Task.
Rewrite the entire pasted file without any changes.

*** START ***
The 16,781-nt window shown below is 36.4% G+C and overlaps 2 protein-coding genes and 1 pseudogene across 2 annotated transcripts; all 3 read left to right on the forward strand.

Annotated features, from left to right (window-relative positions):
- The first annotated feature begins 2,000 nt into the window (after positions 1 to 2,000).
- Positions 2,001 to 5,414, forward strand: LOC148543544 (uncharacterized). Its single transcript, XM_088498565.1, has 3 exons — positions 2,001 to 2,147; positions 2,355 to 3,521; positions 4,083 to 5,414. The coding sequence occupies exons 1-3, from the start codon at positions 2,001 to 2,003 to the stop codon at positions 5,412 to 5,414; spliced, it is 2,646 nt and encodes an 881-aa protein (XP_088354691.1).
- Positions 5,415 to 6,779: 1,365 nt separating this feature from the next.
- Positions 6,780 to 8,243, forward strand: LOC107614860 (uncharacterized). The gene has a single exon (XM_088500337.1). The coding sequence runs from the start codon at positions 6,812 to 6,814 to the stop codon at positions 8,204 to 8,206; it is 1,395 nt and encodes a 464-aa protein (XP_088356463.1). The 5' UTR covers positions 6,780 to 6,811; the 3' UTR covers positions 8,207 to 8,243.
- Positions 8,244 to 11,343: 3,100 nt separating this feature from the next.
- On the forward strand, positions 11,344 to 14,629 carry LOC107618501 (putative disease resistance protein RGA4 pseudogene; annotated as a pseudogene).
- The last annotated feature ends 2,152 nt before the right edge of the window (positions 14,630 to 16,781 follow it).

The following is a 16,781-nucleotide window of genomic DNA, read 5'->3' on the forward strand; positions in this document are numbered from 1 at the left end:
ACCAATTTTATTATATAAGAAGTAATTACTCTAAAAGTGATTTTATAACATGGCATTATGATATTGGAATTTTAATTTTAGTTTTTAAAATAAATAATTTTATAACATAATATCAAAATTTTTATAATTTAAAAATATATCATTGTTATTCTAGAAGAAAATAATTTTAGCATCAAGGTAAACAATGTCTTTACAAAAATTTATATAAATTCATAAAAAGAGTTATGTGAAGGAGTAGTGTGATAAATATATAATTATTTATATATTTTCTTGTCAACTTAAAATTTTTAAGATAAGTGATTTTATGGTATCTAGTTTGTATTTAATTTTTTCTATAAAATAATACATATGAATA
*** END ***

The 16,781-nt window shown below is 36.4% G+C and overlaps 2 protein-coding genes and 1 pseudogene across 2 annotated transcripts; all 3 read left to right on the forward strand.

Annotated features, from left to right (window-relative positions):
- The first annotated feature begins 2,000 nt into the window (after positions 1 to 2,000).
- Positions 2,001 to 5,414, forward strand: LOC148543544 (uncharacterized). Its single transcript, XM_088498565.1, has 3 exons — positions 2,001 to 2,147; positions 2,355 to 3,521; positions 4,083 to 5,414. The coding sequence occupies exons 1-3, from the start codon at positions 2,001 to 2,003 to the stop codon at positions 5,412 to 5,414; spliced, it is 2,646 nt and encodes an 881-aa protein (XP_088354691.1).
- Positions 5,415 to 6,779: 1,365 nt separating this feature from the next.
- Positions 6,780 to 8,243, forward strand: LOC107614860 (uncharacterized). The gene has a single exon (XM_088500337.1). The coding sequence runs from the start codon at positions 6,812 to 6,814 to the stop codon at positions 8,204 to 8,206; it is 1,395 nt and encodes a 464-aa protein (XP_088356463.1). The 5' UTR covers positions 6,780 to 6,811; the 3' UTR covers positions 8,207 to 8,243.
- Positions 8,244 to 11,343: 3,100 nt separating this feature from the next.
- On the forward strand, positions 11,344 to 14,629 carry LOC107618501 (putative disease resistance protein RGA4 pseudogene; annotated as a pseudogene).
- The last annotated feature ends 2,152 nt before the right edge of the window (positions 14,630 to 16,781 follow it).

The following is a 16,781-nucleotide window of genomic DNA, read 5'->3' on the forward strand; positions in this document are numbered from 1 at the left end:
ACCAATTTTATTATATAAGAAGTAATTACTCTAAAAGTGATTTTATAACATGGCATTATGATATTGGAATTTTAATTTTAGTTTTTAAAATAAATAATTTTATAACATAATATCAAAATTTTTATAATTTAAAAATATATCATTGTTATTCTAGAAGAAAATAATTTTAGCATCAAGGTAAACAATGTCTTTACAAAAATTTATATAAATTCATAAAAAGAGTTATGTGAAGGAGTAGTGTGATAAATATATAATTATTTATATATTTTCTTGTCAACTTAAAATTTTTAAGATAAGTGATTTTATGGTATCTAGTTTGTATTTAATTTTTTCTATAAAATAATACATATGAATA